With Indian stock markets enjoying a good spell in the last ten years, it has become fashionable to run down other assets. Property investments are the favourite punching bag. You see high-net-worth folks claiming that they are ‘all-in’ on equities, with zero property investments. Others say that with city apartments offering rental yields of just 2-3 per cent, fixed deposits are better than real estate.

But if you are drawn to investing in property, don’t shun the asset based on such claims. Look at the lifestyles of the wealthiest business folks, start-up founders and money managers in India and you’ll realise that they all own property in prime locations, significant tracts of land and farm houses. Real estate is a good investment if you buy at the right time and for the right reasons.

Timing the cycle

When people tell you that so-and-so apartment in Gurgaon or Mumbai has only delivered a 6 per cent CAGR in the last ten years when the Nifty50 has given 12 per cent, this comparison is coloured by recency bias. The property market, like the stock market, moves in cycles. Real estate returns look ordinary today because India’s property market went through a big downturn from 2014 to 2020, and is just recovering from it.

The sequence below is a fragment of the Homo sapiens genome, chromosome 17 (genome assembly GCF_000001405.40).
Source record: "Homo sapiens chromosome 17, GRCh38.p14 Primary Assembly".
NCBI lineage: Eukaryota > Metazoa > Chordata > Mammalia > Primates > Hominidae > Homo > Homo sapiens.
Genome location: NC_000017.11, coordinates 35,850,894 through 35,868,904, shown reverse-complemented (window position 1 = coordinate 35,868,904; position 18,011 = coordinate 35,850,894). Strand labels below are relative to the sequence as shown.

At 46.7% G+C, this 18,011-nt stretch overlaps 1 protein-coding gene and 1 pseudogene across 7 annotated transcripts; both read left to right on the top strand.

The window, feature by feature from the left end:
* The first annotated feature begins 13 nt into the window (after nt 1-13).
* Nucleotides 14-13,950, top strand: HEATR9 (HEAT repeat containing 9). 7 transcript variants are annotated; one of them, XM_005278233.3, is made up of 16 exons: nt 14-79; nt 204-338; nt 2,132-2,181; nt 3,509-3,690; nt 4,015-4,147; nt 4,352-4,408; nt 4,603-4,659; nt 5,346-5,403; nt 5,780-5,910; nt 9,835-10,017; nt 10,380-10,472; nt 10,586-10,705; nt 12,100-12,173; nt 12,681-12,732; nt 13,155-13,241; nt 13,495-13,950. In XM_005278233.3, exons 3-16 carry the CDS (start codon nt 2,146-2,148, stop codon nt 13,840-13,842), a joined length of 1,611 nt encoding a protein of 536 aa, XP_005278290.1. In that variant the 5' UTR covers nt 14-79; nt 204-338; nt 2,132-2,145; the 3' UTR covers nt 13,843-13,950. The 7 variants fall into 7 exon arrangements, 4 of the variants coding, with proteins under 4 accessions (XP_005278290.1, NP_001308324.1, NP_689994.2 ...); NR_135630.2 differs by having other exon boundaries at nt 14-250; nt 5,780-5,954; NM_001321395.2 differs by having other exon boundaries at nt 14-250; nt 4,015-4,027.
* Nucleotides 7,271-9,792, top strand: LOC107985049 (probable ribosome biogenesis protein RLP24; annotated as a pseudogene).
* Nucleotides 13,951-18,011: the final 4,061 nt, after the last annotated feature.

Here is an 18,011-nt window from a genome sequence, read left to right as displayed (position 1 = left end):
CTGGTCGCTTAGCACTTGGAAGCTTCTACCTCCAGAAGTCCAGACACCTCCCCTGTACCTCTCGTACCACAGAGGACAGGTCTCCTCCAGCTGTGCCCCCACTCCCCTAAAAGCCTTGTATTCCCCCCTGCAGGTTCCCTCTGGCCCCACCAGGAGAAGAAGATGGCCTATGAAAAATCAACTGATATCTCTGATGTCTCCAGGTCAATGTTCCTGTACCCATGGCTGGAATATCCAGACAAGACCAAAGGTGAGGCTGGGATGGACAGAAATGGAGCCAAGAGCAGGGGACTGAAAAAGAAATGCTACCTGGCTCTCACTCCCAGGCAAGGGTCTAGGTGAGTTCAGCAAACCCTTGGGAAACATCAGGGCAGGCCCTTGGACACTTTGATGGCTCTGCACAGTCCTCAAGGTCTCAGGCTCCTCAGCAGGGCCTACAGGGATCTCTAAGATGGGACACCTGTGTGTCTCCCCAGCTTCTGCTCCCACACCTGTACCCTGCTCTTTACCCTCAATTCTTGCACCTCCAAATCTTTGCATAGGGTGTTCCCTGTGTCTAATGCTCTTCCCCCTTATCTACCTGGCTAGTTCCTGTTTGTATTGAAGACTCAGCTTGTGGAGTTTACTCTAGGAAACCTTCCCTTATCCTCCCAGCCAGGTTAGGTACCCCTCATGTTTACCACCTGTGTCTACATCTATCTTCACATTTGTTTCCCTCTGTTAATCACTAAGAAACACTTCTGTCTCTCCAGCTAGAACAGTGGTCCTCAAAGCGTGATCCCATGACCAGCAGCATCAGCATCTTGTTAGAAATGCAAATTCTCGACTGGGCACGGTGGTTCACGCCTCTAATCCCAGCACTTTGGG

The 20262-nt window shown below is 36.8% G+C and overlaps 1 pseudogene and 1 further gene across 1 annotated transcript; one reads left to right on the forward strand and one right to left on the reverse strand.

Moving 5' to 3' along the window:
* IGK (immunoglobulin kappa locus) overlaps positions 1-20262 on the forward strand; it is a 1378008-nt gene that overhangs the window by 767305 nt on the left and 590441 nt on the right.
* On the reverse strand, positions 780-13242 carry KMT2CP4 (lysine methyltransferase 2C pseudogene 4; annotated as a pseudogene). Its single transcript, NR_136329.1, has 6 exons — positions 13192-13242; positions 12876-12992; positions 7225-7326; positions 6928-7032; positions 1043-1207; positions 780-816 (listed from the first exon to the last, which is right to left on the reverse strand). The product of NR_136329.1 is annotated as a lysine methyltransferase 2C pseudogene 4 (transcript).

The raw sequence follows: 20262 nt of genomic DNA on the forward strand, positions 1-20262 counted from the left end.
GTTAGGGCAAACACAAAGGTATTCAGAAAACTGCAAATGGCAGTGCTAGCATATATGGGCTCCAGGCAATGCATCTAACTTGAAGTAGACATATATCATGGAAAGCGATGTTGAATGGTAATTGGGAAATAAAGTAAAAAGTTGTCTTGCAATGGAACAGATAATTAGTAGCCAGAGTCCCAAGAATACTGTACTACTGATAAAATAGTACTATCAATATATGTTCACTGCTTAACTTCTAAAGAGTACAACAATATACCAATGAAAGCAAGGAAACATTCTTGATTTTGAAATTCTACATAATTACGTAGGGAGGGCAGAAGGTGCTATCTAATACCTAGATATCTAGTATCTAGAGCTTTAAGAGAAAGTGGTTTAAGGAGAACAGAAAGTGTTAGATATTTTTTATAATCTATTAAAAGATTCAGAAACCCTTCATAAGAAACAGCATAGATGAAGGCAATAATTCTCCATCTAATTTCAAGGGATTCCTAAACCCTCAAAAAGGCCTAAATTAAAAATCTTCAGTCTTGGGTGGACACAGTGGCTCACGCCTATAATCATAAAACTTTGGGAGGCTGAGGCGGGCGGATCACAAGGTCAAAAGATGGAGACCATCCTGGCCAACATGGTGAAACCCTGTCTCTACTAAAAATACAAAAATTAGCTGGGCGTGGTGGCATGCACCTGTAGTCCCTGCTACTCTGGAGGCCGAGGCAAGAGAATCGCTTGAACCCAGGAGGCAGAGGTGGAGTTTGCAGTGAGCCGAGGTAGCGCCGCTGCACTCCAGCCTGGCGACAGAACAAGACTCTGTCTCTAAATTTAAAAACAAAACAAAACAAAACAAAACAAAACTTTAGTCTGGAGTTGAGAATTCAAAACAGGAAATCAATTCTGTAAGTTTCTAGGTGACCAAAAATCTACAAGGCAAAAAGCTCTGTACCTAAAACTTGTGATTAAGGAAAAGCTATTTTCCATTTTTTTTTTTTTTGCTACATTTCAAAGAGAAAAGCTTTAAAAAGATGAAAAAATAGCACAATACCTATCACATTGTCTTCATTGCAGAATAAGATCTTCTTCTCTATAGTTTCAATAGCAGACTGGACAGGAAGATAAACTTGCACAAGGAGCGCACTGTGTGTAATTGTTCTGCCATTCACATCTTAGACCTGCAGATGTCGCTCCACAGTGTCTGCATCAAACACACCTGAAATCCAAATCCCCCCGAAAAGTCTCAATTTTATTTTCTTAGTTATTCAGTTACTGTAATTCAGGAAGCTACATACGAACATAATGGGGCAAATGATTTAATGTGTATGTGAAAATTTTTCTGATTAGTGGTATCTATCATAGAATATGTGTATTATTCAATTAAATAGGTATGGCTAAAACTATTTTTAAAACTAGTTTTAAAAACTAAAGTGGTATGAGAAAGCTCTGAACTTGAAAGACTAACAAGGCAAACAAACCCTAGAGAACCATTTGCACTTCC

Data from property consultant Anarock show that new home sales in the top seven cities, which hit a peak of 3.4 lakh units in 2014, began to moderate from 2015. They fell to 2 lakh units in 2017 with demonetisation and the new RERA acting as speed-breakers. The lack of buyers prompted builders to trim new launches —from about 4 lakh units in 2015 to less than 1.5 lakh by 2017. But slow sales pushed up unsold inventories to over 7.5 lakh units by end-2016. In 2020, Covid helped ratiionalise supply by bringing a complete break in construction activity. With sales recovering to 3.65 lakh units by 2022, unsold home inventories have moderated to 6.3 lakh units, at about 20 months’ worth of sales compared to 47 months’ in 2017. This has paved the way for a revival in property prices.

Data compiled by the National Housing Bank from mortgage lenders shows that home prices in India’s top 50 cities rose at a modest CAGR of between -0.2 and 8.5 per cent in the last ten years to June 2023. Delhi was the worst performing market while Hyderabad was the best. Should economic growth continue to prop up income levels, home prices may continue to rise from recent troughs. This goes to show that property purchases must be timed to market lows like stock purchases. If you time your purchase to the low point in a cycle (like June 2020), you can benefit from both price appreciation and rising rental income.

Plots versus apartments

Real estate tycoons ask us to consider three factors when buying property — location, location and location. Unlike the stock market where there is a certain homogeneity in trends, property prices behave very differently based on demand-supply dynamics in the micro-market or locality one invests in.